Hello Everyone, in the third question on LOCMAY 18 on codechef…please someone help me with using a segment tree or fenwick tree on updating discontinous values like subtracting nearest smallest prime number in a given range?

Okay so running a code you can easily see that each number lasts for <5 steps before it reduces to 1 or 2. So what you can do is, check the maximum value in the range of update and if it is >2 then you start visting each element, updating the element only if it is >2. The next challenging part is finding the nearest smaller prime efficiently. If the value **a[i]** is under 1e6 or somewhat in that range you can easily find it using **binary search** on the generated primes array(using *Seive of Eranthoses*). This can be used to solve **Subtask 1**. Now for Subtask 2 things get ugly as *A[i]<=1e9+1e6*. So surely we have to do better than that. Running another code you can easily see that **maximum distance** between 2 consecutive prime numbers in that range is <200. So distance between the number and its nearest prime is also <200. So we just need to precalculate the number formed after *first change* and for later changes we can just use the generated primes array. Also it is given *max Ai-min Ai<=1e5+200*. So if we just find the closest prime nearest to min Ai and then iterate over all numbers between max Ai and min Ai to check if it is a prime number or not we are done. To generate the nearest prime less than min Ai we can loop backwards from min Ai and locate the nearest prime number before it. It will take atmax 200 iterations. Also checking if a number is prime or not can be done using *miller-rabin primality check.*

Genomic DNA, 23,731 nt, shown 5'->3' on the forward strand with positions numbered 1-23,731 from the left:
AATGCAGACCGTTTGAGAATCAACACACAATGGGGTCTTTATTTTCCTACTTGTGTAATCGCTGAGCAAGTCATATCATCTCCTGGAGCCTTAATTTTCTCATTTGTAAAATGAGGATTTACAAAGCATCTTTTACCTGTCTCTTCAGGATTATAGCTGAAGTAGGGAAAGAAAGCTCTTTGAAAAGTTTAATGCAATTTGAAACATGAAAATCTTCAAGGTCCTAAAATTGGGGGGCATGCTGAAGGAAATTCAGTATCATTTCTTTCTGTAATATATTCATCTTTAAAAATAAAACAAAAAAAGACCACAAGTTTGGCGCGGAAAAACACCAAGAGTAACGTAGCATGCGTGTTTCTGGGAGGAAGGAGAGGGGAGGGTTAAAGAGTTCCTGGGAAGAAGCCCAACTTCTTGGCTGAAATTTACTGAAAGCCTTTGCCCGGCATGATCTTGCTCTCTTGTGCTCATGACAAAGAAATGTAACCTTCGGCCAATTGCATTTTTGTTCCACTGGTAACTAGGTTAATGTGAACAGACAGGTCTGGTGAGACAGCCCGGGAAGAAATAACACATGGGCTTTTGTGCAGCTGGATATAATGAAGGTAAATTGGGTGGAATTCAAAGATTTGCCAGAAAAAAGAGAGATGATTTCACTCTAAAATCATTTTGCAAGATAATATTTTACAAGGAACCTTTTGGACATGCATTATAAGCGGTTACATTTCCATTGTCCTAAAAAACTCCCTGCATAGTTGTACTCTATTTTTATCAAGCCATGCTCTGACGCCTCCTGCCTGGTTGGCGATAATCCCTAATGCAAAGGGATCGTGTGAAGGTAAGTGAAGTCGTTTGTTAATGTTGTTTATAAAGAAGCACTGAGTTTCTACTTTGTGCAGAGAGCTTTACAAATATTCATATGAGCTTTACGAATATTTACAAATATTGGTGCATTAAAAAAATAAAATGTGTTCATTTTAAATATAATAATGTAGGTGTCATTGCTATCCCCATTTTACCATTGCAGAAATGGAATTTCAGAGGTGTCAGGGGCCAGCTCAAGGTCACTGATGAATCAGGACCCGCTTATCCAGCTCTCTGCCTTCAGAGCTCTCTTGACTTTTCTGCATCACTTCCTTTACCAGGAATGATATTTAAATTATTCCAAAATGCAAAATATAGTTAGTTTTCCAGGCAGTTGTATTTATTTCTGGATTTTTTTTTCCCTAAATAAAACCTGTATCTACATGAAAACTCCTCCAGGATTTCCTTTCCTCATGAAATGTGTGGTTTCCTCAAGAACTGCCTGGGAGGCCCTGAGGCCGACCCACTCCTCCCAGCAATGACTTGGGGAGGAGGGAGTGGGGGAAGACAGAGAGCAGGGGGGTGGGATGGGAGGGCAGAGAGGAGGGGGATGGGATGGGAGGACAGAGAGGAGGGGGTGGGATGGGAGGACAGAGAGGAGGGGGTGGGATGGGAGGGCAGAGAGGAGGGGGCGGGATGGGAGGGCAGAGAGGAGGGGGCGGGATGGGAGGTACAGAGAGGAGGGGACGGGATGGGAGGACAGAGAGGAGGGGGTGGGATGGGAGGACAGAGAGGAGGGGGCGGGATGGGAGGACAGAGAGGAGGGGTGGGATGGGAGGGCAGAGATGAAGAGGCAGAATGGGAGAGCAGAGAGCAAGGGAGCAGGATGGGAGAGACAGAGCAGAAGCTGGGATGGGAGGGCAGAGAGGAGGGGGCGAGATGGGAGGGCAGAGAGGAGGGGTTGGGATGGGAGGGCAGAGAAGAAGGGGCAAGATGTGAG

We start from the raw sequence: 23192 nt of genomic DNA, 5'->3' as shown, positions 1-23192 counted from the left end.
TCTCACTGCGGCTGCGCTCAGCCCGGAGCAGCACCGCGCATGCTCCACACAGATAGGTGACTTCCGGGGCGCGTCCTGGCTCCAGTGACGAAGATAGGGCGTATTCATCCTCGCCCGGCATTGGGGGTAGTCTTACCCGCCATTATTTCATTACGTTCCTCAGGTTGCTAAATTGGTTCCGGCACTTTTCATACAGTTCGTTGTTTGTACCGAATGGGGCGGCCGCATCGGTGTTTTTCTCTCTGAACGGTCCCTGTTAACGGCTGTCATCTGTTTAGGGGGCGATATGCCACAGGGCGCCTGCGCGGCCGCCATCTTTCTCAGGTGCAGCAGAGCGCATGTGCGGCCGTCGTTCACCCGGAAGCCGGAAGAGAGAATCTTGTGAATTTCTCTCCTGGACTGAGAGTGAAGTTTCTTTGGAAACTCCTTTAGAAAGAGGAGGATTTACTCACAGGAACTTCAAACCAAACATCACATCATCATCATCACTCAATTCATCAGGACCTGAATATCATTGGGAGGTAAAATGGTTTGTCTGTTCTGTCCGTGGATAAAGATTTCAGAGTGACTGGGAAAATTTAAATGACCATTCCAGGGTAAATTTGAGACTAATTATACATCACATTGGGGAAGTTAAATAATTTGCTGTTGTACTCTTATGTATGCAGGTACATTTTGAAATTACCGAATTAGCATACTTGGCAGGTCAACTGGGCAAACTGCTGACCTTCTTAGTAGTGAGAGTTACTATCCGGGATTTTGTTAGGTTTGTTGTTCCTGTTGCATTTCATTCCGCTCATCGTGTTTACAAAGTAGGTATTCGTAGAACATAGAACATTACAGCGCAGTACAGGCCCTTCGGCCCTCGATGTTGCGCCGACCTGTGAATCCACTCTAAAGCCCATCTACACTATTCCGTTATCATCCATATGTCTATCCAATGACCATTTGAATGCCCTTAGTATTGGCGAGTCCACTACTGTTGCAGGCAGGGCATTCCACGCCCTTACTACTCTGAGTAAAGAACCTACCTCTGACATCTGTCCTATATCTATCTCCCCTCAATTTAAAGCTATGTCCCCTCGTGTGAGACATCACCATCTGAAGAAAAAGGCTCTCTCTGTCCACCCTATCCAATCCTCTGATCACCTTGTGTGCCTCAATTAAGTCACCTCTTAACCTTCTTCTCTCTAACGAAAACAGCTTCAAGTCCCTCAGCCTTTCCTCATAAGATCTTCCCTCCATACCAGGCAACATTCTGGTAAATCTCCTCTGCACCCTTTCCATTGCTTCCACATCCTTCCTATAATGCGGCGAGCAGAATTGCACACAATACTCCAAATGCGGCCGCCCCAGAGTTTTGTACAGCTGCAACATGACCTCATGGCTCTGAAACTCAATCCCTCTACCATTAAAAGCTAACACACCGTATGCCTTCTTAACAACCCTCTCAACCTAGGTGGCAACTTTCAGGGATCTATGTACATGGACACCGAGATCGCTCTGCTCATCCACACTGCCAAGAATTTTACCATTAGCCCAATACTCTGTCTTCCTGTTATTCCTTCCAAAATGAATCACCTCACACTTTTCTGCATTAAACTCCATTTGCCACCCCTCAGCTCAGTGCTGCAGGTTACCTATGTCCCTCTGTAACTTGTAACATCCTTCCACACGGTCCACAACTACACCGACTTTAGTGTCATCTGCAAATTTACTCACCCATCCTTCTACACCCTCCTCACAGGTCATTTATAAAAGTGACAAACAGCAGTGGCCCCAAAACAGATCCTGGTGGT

here is the implementation of the above logic. Also you can try this as a warmup challenge.

So you use a segment tree? BTW for locating the primes in the range I guess we can use a sieve it should be faster.

Read my comment. I did mention sieve but for Ai<=1e9 we cant afford nlogn. Maybe something like Segmented Seive can be helpful but maximum difference being <200 we can afford that

Yes I mean a segmented sieve but only over 1 segment. We can create the segment over the range of numbers which is ~1e5. Then the time for computing all the primes in the range would be nloglogn which should be quite a bit faster than running Milller-Rabin on every number in the range I guess.

I havent used Miller Rabin on each number. Just to find the nearest prime to min Ai. Then ran a O(max Ai- min Ai) loop to check which numbers are prime. If pr is a prime number and pr2 is the next prime number all numbers between them has pr as nearest prime. I used this fact. And its better than segmented seive as in segmented seive again you had to incur a logn cost per number in array for finding nearest prime but my approach for only first reduction has complexity of O(max Ai- min Ai + 200) . Check my implementation for understanding better